Cheerio + Axios Recipes for Common Scraping Tasks

Let‘s quickly summarize some useful code "recipes" for common scraping cases:

Fetch a page and get HTML

const html = await axios.get(url);

Load in Cheerio

const $ = cheerio.load(html); 

Loop through elements

$(‘div.myClass‘).each((i, el) => {
  // $(el) is the current node

Get text

const text = $(‘h1‘).text(); 

Get attribute

const href = $(‘a‘).attr(‘href‘);

Extract JSON data

const data = JSON.parse($(‘script‘).text());

This covers some of the most used patterns when pairing Axios and Cheerio for web scraping.

Now let‘s look at some more advanced topics.

Handling Pagination

Often you‘ll need to scrape dozens or hundreds of pages from a site.

Let‘s look at an example approach to handle pagination in a scalable way.

First we‘ll write a scrapePage function:

const scrapePage = async (pageNum) => {

  const url = `${pageNum}`;  

  const html = await axios.get(url);

  // Scrape data from page here

  // Check for next page
  const nextPage = $(‘.pagination .nextLink‘);

  if (nextPage.length) {
    return scrapePage(pageNum + 1);


We dynamically build the page URL with the changing page number parameter.

After scraping each page, we check if the next page link exists – if so, we recursively call scrapePage again to continue pagination.

This allows us to scrape thousands of pages with minimal effort!

To start the process, we just call:


Recursive async patterns like this are immensely powerful when dealing with multi-page sites.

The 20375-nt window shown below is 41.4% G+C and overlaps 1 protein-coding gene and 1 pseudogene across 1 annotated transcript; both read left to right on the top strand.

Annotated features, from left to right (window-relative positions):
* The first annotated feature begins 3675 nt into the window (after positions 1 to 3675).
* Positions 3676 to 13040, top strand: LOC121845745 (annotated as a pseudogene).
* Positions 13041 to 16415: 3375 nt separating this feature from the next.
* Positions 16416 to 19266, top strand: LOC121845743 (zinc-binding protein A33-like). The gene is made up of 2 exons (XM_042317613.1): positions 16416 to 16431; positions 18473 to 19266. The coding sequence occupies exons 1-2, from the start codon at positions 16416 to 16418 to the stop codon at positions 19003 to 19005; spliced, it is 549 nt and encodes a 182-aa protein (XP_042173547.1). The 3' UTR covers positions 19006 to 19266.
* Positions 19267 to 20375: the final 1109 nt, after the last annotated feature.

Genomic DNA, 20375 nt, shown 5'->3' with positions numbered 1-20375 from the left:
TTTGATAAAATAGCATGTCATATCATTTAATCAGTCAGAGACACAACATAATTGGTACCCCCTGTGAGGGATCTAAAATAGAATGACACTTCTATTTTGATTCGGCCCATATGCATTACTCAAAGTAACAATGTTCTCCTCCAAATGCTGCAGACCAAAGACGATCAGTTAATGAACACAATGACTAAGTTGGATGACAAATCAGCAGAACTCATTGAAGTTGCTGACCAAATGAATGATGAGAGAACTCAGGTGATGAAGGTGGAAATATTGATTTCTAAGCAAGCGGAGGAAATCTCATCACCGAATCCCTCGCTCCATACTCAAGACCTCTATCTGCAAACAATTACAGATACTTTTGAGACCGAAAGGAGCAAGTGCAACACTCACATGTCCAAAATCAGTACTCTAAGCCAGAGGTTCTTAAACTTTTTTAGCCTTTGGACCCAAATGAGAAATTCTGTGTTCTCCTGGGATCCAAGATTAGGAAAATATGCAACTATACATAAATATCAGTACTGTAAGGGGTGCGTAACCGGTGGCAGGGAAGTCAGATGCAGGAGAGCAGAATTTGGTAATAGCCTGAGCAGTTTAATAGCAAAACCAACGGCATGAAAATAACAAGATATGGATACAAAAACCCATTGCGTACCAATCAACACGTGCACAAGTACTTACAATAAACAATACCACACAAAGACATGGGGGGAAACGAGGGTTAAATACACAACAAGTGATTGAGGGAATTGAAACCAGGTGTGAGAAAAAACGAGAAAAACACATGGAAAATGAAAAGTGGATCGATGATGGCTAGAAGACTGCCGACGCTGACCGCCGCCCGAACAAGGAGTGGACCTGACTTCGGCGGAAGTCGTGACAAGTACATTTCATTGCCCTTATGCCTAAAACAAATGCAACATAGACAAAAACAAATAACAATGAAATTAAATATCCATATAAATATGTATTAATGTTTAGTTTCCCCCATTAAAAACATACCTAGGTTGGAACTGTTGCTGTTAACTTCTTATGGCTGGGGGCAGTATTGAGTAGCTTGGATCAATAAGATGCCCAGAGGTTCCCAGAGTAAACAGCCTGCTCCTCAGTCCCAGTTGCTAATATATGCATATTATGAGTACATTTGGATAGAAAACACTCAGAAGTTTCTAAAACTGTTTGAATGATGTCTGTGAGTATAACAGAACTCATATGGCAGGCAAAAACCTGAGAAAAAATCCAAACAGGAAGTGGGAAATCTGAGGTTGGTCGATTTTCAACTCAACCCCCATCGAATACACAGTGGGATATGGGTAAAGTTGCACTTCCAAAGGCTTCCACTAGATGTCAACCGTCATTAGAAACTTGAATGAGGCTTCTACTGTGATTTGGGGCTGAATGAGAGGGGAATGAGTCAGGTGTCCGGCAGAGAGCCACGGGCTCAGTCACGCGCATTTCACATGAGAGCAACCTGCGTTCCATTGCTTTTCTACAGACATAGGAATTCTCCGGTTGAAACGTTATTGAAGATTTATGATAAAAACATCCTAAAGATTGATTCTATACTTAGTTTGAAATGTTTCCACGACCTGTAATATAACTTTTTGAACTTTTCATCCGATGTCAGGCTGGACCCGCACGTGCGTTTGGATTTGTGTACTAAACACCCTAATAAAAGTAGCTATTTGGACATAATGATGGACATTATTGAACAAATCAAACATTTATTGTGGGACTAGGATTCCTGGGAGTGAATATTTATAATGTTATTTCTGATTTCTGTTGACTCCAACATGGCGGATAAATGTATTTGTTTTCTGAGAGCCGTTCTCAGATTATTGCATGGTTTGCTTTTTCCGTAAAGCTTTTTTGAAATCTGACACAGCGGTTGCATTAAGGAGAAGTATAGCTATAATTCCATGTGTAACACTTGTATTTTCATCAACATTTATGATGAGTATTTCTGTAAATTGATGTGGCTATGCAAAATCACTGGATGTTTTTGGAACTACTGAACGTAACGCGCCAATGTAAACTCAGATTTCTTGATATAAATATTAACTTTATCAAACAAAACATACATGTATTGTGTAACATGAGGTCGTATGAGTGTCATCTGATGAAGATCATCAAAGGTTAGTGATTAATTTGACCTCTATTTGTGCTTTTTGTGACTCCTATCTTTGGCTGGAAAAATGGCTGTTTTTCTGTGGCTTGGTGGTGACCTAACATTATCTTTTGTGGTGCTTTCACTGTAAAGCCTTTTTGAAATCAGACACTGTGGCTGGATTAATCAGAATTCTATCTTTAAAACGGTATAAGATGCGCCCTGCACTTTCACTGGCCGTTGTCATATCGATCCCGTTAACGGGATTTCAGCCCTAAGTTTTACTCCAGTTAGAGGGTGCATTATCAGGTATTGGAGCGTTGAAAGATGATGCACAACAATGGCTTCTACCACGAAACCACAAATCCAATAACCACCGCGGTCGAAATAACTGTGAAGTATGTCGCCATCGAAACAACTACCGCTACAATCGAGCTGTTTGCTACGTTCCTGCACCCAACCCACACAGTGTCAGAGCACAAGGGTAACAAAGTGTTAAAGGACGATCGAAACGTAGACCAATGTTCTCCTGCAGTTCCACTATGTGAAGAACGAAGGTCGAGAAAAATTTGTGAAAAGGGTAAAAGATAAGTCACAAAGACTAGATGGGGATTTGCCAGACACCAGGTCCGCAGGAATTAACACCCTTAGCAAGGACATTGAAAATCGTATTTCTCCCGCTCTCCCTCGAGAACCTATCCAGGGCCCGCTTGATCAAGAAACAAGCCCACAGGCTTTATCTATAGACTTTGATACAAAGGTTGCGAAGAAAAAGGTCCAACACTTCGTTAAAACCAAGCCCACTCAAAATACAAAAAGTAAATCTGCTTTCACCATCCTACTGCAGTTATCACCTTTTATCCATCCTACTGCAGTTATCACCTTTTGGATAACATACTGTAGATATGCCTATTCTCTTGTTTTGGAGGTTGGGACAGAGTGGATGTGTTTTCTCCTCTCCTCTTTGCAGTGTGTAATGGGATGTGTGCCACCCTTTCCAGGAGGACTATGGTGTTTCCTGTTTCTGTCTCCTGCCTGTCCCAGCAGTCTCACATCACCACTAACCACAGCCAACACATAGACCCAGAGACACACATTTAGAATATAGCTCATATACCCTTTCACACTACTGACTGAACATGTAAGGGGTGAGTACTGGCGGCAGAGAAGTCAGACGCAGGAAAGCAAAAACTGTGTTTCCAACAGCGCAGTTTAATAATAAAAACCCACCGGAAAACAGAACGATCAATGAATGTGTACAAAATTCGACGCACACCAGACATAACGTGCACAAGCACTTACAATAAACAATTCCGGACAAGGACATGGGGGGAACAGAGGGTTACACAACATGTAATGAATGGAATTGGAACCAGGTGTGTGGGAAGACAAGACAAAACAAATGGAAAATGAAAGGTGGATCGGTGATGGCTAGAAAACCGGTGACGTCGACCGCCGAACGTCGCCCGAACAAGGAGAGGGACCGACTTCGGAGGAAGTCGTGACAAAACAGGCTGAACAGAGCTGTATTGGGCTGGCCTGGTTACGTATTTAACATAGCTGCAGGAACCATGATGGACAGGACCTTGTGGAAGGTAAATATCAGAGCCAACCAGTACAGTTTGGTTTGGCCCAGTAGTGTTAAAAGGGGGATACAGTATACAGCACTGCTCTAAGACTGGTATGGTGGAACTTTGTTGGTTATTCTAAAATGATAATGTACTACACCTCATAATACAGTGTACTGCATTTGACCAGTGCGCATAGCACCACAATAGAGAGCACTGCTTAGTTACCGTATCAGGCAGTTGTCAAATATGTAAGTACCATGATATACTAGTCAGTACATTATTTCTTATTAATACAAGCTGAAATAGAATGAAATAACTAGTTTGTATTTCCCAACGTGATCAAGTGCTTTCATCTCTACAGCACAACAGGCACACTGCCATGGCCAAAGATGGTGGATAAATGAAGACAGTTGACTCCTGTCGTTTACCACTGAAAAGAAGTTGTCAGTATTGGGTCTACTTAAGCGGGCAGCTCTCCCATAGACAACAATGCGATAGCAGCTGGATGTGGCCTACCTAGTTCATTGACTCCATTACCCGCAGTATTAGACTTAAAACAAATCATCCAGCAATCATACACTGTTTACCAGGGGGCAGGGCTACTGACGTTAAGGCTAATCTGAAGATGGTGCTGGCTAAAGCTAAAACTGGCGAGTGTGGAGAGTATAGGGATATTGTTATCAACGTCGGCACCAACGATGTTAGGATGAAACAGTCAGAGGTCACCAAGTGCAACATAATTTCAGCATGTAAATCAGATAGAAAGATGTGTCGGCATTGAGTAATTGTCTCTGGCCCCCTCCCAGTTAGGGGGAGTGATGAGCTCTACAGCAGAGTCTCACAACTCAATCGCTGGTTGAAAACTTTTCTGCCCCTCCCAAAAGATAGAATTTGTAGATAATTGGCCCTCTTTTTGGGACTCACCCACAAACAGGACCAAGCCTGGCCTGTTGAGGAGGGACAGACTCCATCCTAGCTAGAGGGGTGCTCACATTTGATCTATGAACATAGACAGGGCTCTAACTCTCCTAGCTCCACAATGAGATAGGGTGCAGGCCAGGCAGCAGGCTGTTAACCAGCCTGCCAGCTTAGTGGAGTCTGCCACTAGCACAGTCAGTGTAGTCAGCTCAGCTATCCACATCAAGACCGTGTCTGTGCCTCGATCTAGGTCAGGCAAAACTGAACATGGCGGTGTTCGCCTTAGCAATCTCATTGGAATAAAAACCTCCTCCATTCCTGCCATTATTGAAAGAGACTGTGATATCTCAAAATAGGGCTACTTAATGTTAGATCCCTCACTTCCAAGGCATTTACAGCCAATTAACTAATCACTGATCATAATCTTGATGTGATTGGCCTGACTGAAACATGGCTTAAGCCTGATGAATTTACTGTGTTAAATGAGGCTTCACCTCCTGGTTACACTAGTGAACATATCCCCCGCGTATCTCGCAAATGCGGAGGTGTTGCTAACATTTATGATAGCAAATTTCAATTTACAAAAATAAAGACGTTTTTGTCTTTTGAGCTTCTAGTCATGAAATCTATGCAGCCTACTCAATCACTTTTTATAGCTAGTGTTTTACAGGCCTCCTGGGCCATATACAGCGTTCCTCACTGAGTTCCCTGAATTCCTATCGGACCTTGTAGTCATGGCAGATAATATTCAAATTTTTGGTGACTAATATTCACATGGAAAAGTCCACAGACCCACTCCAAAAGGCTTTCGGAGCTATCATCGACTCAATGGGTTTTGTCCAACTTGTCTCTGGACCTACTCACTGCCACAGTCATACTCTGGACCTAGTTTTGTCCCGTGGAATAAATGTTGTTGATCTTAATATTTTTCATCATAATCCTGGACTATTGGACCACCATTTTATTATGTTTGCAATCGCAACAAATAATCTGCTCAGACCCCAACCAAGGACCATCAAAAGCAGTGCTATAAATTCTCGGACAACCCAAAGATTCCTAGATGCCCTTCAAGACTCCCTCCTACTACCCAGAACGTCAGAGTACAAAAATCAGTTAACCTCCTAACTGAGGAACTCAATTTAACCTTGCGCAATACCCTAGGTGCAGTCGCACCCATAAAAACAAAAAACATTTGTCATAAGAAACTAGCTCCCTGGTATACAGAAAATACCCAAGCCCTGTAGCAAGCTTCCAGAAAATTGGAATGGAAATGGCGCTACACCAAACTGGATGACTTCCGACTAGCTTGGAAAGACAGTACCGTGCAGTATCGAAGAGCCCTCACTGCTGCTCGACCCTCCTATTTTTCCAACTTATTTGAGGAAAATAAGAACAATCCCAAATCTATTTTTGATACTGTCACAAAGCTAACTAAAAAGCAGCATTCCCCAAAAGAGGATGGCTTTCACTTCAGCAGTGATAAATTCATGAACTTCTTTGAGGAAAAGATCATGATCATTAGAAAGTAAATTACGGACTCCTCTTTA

Submitting Forms and Logging In

At times, you‘ll need to submit forms to access data behind logins.

Axios has a flexible method that allows easy form submission:

const params = {
  username: ‘myuser‘,
  password: ‘mypass‘

await‘/login‘, params);

To handle logins, you would follow these steps:

  1. Fetch the page with the login form
  2. Use Cheerio to extract the CSRF token
  3. Construct the params object based on the form fields
  4. Make a POST request to the form action URL
  5. Save cookies from the response
  6. Re-use cookies for any future requests

This allows you to automate any form-based logins and access gated data.

For example, Apify was able to use these techniques to build a scalable web scraper for LinkedIn capable of logging in and extracting user profiles behind the login wall.

Filling out Forms with Puppeteer

For trickier forms, an alternative is using Puppeteer – a Node library that provides a high-level API for controlling headless Chrome.

With Puppeteer, you can programatically fill out forms and click buttons just like a real user:

// Get login page
const browser = await puppeteer.launch();
const page = await browser.newPage();

await page.goto(‘‘);

// Enter credentials 
await page.type(‘#username‘, ‘myuser‘);
await page.type(‘#password‘, ‘pass1234‘);

// Click submit

// Site logs us in automatically

This allows you to automate pretty much any action a user can take manually in the browser.

The downside is that Puppeteer scripts run significantly slower than raw Axios requests.

So it‘s best to save headless browsers for special cases and stick with Axios for general crawling.